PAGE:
Looking to nature to improve your wellbeing and health
Our theme this month is the great outdoors and nature. Getting out in the sunlight and fresh air with trees and green space can help improve your mood, support your immune system and reduce stress levels. Time out-of-doors has been a lifeline for many during the pandemic giving people the opportunity to safely socialise or to get a change of scenery. By getting outside you are getting the exercise and vitamin D recommended by the OMS Program.
Green social prescribing
Charities and grassroots organisations have been providing services to people for some time and highlighting the benefits– such as ‘green gyms’, gardening mental health recovery groups and other community-based programs. Social prescribing is gaining popularity - the practice of referring patients to social activities instead of or as complementary to more ‘conventional’ forms of medicine. Green social prescribing is nature-based interventions or activities which has added benefits for the environment, conservation or new skills.
New Zealand has been issuing green prescriptions since 1998. 80% of GPs there have at some stage prescribed exercise rather than medication. Research suggests that social prescribing particularly works for a wide range of people, including those with one or more long-term conditions, who need support with their mental health, who are lonely or isolated or who have complex social needs which affect their wellbeing.
How are you all getting outside?
This doesn’t mean that you need a scheme, or a prescription to enjoy the outdoors! But if you struggle with getting out and about for whatever reason, or want to start something new, there may be an organisation locally to you that can support you.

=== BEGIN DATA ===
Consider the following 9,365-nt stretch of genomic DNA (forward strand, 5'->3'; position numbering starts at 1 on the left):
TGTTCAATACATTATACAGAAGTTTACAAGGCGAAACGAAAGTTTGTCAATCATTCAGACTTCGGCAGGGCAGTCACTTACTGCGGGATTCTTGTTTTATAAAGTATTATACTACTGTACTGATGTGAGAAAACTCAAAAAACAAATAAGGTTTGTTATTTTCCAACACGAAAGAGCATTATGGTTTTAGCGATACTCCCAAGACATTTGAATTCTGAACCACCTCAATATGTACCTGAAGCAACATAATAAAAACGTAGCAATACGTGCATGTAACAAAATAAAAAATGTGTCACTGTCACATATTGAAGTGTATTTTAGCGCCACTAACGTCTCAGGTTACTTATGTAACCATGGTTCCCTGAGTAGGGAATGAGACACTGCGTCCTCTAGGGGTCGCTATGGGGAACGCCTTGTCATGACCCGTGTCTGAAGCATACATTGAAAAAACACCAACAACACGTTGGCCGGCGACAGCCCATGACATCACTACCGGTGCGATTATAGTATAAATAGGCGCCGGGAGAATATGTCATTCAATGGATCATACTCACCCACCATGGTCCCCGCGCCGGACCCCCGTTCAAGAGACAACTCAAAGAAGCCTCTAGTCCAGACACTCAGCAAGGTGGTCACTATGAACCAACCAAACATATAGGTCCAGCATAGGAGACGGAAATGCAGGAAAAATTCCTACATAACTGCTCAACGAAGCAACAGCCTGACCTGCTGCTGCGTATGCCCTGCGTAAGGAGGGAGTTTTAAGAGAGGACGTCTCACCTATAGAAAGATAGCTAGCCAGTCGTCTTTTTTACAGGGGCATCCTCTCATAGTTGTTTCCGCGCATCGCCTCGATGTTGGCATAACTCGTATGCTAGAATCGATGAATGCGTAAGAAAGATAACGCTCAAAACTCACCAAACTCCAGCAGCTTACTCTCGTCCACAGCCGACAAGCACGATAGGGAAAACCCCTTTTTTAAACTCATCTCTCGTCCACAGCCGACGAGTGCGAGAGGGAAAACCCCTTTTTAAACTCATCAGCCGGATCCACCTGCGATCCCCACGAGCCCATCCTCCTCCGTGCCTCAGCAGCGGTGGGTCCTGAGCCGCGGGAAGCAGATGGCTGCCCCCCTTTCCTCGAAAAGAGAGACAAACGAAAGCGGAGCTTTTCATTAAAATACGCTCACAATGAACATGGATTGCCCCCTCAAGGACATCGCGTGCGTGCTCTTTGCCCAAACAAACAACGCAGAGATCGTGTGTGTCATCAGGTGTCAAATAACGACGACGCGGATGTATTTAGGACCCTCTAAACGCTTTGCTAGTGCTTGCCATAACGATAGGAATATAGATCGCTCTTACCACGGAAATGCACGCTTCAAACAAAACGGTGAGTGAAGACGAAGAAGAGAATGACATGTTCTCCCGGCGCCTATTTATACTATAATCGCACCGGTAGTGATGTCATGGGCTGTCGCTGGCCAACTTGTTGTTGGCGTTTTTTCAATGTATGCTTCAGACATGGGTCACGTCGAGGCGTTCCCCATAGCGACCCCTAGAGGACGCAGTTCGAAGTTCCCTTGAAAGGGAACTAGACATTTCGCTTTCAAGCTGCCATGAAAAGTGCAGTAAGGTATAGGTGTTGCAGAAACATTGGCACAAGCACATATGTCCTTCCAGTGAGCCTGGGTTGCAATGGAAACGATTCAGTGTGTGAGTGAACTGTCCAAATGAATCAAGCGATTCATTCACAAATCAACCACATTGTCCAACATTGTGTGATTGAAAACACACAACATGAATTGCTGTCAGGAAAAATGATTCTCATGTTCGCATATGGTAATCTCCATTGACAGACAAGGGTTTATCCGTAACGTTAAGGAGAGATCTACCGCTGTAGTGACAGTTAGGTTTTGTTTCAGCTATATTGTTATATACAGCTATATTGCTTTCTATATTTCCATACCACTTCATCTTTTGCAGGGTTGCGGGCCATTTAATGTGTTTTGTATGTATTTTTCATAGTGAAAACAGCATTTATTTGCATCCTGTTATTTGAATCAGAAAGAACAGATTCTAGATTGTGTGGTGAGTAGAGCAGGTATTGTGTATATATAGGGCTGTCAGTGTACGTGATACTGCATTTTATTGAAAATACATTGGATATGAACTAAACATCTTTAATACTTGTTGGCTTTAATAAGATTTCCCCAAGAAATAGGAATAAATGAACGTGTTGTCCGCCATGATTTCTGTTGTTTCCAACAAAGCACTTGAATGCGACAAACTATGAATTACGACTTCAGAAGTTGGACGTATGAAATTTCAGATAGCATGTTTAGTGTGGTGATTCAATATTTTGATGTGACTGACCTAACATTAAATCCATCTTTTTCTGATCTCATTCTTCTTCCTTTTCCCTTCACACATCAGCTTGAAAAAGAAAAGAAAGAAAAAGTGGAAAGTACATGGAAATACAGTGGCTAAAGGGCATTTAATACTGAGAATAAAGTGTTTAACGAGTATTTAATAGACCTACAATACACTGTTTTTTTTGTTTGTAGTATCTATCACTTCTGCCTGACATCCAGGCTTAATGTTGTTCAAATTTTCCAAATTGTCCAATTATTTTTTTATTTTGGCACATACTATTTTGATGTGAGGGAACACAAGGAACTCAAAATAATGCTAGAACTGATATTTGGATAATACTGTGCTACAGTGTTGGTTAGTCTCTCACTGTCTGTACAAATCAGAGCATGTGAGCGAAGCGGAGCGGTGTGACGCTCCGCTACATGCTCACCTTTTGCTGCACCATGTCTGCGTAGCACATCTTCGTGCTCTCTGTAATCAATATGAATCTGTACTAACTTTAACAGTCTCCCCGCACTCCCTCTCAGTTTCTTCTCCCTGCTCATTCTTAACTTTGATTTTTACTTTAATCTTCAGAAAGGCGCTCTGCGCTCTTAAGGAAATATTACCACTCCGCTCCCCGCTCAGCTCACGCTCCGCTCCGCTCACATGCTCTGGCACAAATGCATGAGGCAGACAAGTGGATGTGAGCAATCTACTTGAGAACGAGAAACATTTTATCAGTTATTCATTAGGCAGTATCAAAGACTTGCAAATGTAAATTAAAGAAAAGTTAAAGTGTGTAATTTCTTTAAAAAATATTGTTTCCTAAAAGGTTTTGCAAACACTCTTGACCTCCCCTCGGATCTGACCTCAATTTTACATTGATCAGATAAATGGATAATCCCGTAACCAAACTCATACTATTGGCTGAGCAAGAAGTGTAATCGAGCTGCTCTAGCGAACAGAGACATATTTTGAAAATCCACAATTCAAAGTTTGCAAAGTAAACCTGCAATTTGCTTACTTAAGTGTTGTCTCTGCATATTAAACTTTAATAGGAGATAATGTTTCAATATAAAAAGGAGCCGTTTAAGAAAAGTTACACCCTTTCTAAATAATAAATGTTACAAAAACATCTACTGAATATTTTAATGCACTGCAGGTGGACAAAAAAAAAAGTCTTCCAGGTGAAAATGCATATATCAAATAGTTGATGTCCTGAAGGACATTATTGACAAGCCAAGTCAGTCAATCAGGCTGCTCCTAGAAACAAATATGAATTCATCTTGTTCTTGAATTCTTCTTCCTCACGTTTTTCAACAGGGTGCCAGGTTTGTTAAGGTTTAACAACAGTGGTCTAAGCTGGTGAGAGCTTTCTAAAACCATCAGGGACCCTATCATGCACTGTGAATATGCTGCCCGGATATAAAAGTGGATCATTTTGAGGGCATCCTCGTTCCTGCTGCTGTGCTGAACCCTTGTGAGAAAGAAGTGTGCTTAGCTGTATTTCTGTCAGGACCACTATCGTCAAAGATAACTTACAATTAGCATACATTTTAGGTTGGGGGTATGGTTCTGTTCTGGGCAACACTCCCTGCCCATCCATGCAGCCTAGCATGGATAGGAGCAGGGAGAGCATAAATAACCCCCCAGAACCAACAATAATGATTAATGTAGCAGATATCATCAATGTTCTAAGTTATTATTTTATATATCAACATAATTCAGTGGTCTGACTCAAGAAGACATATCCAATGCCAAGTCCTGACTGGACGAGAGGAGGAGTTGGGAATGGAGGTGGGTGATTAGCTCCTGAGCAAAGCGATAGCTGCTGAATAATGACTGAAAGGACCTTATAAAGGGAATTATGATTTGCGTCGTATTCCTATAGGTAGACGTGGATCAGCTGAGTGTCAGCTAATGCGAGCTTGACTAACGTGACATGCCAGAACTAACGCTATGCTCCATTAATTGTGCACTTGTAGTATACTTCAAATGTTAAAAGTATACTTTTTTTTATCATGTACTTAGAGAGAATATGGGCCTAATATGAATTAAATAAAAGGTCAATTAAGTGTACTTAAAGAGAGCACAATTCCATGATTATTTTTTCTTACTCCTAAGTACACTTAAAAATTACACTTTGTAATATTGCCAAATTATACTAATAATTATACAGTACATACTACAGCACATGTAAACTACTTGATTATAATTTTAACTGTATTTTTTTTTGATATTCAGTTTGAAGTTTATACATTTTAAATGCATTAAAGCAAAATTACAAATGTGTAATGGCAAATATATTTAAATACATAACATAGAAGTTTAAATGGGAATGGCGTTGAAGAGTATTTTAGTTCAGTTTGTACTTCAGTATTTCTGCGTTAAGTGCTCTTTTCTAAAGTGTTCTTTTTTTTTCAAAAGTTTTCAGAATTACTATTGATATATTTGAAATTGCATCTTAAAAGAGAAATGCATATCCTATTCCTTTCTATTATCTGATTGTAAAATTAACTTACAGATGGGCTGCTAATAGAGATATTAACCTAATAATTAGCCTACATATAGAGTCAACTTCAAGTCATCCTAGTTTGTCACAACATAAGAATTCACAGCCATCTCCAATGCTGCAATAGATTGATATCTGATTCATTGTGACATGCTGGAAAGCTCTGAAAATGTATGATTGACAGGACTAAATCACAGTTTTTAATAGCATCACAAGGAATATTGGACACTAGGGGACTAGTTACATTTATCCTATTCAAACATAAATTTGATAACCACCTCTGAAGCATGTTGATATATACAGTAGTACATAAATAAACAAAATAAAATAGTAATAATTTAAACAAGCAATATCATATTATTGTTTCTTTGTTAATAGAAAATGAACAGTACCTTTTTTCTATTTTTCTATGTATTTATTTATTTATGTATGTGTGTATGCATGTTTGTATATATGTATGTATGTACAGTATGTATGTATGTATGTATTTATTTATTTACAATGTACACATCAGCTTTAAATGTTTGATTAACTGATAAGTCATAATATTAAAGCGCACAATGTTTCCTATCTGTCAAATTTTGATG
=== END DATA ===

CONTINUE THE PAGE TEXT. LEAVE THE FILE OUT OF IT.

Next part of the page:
96% of you said that you love spending time outdoors and 88% enjoy outdoor hobbies which help reduce your stress. You can read about some of these in the blogs in this newsletter – from swimming, to tennis and horseriding – there are so many ways of enjoying green space and hobbies can foster good emotional wellbeing.
Benefits of getting out in green space:
Living in urban areas with more green space in the UK is associated with lower mental distress and higher wellbeing.
The quantity of green space in the living environment is associated with improved mental health including reduced stress, fatigue, anxiety and depression.
People who visit nature regularly feel their lives to be more worthwhile (after controlling for other factors).
There is also emerging evidence of a positive association between greater exposure to outdoor blue spaces (lakes, rivers etc) and benefits to mental health and well-being.
COVID-19 has exacerbated health inequalities and levels of mental ill health and highlighted the value of accessing greenspaces, but also the inequalities of access to greenspaces.
There are websites with accessible walking routes for those with reduced mobility, or organisations can help with transport for access to green spaces if you don’t have the means to get out to somewhere green. Discussion in the Online Circles can help you with local knowledge about spaces with good parking, or public toilets and also people’s experiences of using poles or other
Let’s all try to get out more, whether it’s your own back garden, a local park or woodland or a weekend trip to the countryside.
White MP, Alcock I, Wheeler BW et al (2013) Would you be happier living in a greener urban area? A fixed-effects analysis of panel data. Psychological Science 24(6):920-8
Hartig, T., et al., Nature and Health. Annual Review of Public Health, 2014. 35(1): p. 207-228
Van den Berg M, Wendel-Vos W, van Poppel M et al (2015) Health benefits of green spaces in the living environment: A systematic review of epidemiological studies. Urban Forestry & Urban Greening 14(4):806-816; van den Bosch M, Ode Sang Å. Urban natural environments as nature-based solutions for improved public health – A systematic review of reviews. Environmental Research. 2017;158: 373-84
White MP, Pahl S, Wheeler BW et al (2017) Natural environments and subjective wellbeing: Different types of exposure are associated with different aspects of wellbeing. Health Place. 45:77-84
Gascon M, Zijlema W, Vert C, White MP, Nieuwenhuijsen MJ. Outdoor blue spaces, human health and well-being: A systematic review of quantitative studies. International Journal of Hygiene and Environmental Health. 2017;220(8):1207-21